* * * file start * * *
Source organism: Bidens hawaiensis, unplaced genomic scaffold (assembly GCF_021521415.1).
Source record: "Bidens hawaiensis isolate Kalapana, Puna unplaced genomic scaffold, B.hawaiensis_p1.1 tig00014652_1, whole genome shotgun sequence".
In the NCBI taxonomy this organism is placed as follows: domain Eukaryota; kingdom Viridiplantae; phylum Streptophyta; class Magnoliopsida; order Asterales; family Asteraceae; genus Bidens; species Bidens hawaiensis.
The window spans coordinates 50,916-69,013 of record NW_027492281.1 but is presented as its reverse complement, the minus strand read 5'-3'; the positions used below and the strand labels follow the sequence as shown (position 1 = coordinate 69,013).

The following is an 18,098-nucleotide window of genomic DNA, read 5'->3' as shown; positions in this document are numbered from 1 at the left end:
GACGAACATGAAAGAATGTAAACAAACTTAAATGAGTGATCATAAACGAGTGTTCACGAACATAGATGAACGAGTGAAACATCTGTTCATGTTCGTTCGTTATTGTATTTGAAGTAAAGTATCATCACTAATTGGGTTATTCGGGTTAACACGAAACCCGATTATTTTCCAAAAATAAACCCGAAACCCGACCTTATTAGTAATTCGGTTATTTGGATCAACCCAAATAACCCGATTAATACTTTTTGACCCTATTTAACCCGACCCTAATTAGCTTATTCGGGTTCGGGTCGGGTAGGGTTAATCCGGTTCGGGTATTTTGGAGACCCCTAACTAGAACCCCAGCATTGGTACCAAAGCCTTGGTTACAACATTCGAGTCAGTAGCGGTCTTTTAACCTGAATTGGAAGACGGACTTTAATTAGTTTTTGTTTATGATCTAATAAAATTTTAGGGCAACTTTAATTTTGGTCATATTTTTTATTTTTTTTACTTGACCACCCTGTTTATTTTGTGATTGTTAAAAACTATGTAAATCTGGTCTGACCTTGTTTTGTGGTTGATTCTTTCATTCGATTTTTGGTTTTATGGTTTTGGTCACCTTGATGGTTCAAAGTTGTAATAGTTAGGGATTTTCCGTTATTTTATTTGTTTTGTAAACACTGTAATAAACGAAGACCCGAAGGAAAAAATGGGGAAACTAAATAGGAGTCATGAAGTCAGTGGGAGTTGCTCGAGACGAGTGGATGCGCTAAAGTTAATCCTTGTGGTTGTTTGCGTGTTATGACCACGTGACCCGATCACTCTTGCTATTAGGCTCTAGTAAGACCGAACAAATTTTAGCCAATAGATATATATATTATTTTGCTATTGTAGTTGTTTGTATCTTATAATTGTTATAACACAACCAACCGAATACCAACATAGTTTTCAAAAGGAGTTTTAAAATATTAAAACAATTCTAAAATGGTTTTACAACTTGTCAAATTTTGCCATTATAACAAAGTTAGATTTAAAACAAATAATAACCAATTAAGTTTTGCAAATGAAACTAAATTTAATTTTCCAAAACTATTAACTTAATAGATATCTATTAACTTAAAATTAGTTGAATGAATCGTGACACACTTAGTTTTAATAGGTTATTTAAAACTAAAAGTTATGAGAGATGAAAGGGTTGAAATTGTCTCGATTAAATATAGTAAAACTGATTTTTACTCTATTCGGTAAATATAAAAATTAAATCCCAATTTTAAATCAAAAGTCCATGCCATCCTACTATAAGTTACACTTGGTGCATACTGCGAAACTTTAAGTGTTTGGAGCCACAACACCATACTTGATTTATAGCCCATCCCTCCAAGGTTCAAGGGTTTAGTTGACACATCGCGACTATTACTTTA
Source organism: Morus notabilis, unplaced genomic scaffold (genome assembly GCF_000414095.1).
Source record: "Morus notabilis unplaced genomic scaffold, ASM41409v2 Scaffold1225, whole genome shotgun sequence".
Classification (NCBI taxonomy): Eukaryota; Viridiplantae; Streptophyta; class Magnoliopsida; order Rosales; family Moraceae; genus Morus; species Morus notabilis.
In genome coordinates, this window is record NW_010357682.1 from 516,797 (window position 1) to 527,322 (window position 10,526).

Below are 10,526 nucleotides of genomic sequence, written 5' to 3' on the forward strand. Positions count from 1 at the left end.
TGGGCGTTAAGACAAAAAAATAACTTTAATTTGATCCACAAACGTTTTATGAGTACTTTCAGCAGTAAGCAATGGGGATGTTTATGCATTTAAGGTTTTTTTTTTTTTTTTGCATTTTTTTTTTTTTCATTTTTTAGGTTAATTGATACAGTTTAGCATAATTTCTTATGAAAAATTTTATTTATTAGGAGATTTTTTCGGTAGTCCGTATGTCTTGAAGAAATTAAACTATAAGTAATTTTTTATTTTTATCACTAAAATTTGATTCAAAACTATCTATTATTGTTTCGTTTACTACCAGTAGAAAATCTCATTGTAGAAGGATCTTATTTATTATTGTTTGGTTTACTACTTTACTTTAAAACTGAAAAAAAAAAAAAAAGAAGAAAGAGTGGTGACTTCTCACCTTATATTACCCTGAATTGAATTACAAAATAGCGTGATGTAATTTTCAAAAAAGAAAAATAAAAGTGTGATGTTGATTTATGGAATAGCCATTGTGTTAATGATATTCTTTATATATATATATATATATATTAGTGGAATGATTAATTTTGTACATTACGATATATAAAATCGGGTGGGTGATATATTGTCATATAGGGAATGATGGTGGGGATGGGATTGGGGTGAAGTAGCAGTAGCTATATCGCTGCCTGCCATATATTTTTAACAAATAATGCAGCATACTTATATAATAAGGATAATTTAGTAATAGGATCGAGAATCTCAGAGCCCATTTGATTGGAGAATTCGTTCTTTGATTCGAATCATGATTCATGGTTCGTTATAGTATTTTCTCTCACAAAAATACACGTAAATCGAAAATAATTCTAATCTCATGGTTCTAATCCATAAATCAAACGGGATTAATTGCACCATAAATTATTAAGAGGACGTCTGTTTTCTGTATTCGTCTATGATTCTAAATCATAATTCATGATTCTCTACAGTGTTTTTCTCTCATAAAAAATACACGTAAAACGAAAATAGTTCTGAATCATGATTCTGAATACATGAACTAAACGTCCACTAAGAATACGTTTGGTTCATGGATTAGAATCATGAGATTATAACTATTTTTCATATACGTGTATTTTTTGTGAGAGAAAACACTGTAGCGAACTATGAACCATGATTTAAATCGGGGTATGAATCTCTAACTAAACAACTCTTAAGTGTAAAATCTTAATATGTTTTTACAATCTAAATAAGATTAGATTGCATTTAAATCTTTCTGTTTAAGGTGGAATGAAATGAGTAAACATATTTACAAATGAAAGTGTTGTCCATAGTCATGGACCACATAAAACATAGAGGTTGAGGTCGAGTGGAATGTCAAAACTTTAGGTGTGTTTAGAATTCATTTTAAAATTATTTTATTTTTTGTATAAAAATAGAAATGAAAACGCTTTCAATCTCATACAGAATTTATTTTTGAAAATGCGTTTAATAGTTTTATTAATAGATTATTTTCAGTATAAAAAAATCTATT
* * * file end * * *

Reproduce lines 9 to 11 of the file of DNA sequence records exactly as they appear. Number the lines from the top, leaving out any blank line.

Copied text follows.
Classification (NCBI taxonomy): Eukaryota; Viridiplantae; Streptophyta; class Magnoliopsida; order Rosales; family Moraceae; genus Morus; species Morus notabilis.
In genome coordinates, this window is record NW_010357682.1 from 516,797 (window position 1) to 527,322 (window position 10,526).

Below are 10,526 nucleotides of genomic sequence, written 5' to 3' on the forward strand. Positions count from 1 at the left end.